Friday, March 25, 2011

MultiWiiCopter Build Log

I'm not sure where and how I first came upon multirotor radio controlled aircraft. In any case, I just new that is something for me. Initial research was a bit sobering, seeing what many commercial RC multicopter kits sell for. Sorry, I am not looking for a second car.

Thankfully, there are a number of open alternatives, and after some further research I was taken with the simplicity and effectiveness of AlexinParis' MultiWiiCopter project. It is based on an Arduino programmable micro controller and a MEMS gyroscope from a Wii Motion Plus. Simplistic, effective, and extensible. Added bonus: the flight control software is open source so your imagination is the limit.

The most popular designs are based on a quad rotor setup, usually built using aluminum tubing which is light, cheap, and easy to construct. A basic design guide can be found here. If money is no issue, CNC machined carbon frames like this one are available. If you have imagination, and access to your own CNC machine, then this or this may be something you want to look into.

I've decided to go with something slightly different, a frame based on 10mm EPP foam, sandwiched between layers of 1.5mm FR4 glass fibre. So far, I've not come across a similar approach. I'm hoping for light weight, sufficient crash resistance, and vibration dampening - while having some design freedom compared to the DIY look of aluminum tubing. Btw, I do have 2 meters of aluminum tubing as a backup. Just in case!

The design is based upon a set of Turnigy 2204-14T motors, each placed at the corner of a 20cm (8 inch) square. With 6x3 props, they should turn out approx 320g of max thrust per motor on a 3s Lipo battery. With an anticipated take-off weight of 450g, this provides a very decent thrust-to-weight ratio of 2.8:1. If that is not enough, 7x3.5 props on a 3s should deliver over 400g of thrust if needed. The closeness of the motors and overall size is perhaps not ideal stability wise, but I've made a conscious effort to keep it small without becoming bleading edge.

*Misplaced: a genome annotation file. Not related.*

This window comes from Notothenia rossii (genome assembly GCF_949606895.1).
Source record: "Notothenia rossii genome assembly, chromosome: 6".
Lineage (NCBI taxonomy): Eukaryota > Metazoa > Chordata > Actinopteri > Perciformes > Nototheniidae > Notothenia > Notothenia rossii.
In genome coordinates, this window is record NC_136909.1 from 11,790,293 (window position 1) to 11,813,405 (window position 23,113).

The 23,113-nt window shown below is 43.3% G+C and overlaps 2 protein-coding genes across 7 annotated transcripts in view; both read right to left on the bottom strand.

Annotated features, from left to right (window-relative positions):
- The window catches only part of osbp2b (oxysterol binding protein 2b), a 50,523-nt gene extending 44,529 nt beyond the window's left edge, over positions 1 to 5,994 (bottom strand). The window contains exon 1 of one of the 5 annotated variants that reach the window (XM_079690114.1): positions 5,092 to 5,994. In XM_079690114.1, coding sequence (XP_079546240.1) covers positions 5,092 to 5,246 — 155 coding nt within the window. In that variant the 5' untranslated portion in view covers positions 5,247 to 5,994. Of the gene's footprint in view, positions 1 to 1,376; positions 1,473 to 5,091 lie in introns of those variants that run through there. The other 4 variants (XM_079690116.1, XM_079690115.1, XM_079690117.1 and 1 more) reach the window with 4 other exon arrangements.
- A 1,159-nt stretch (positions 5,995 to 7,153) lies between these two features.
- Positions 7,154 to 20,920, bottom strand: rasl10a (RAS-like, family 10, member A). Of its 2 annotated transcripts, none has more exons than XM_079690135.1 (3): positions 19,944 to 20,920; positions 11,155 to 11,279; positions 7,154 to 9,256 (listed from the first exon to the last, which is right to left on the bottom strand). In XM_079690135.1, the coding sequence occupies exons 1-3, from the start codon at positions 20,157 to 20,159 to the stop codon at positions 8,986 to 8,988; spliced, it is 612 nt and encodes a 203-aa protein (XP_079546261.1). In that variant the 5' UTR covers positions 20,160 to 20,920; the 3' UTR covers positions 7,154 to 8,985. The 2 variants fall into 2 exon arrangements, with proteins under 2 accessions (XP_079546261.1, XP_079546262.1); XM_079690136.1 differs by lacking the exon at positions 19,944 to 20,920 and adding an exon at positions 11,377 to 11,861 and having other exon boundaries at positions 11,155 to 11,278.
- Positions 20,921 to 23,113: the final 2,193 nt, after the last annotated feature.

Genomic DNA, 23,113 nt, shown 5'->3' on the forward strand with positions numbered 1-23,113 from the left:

The heart of this design is a shield board designed by warthox which AlouetteIII has extended and commercialized. You can order it at Shipping from Australia was very quick, I received the board in a matter of a few days after placing my order.

Today, I took delivery of the final parts to build the board, so I dusted off my rusty soldering skills and got going. It was really quite straight forward, in large part thanks to the following video which outlines how to connect the Wii Motion Plus (WMP) board. I went with an original WMP instead of a china knock off to keep my first build simple:

Here the almost finished board, getting ready for the first test:

After downloading the Arduino development platform and the latest MultiWiiCopter release, flashing the Arduino board was a breeze, and the GUI started showing the gyroscope outputs from the WMP board.

Next, I took delivery of a Bosch BMA020 accelerometer (or ACC) breakout board, which Norbert a.k.a. Kinderkram from the RCGroups forum was kind enough to send my way. While the original MultiWiiCopter design uses the accelerometer from a Nintendo Nunchuk controler, the BMA020 is a smaller, cheaper, better performing alternative.

By the way, If you are holding back on the BMA020 because it is advertised as an assembly kit - assembly is limited to soldering the external connectors to it. The board itself is pre-soldered, no micro SMD voodoo required.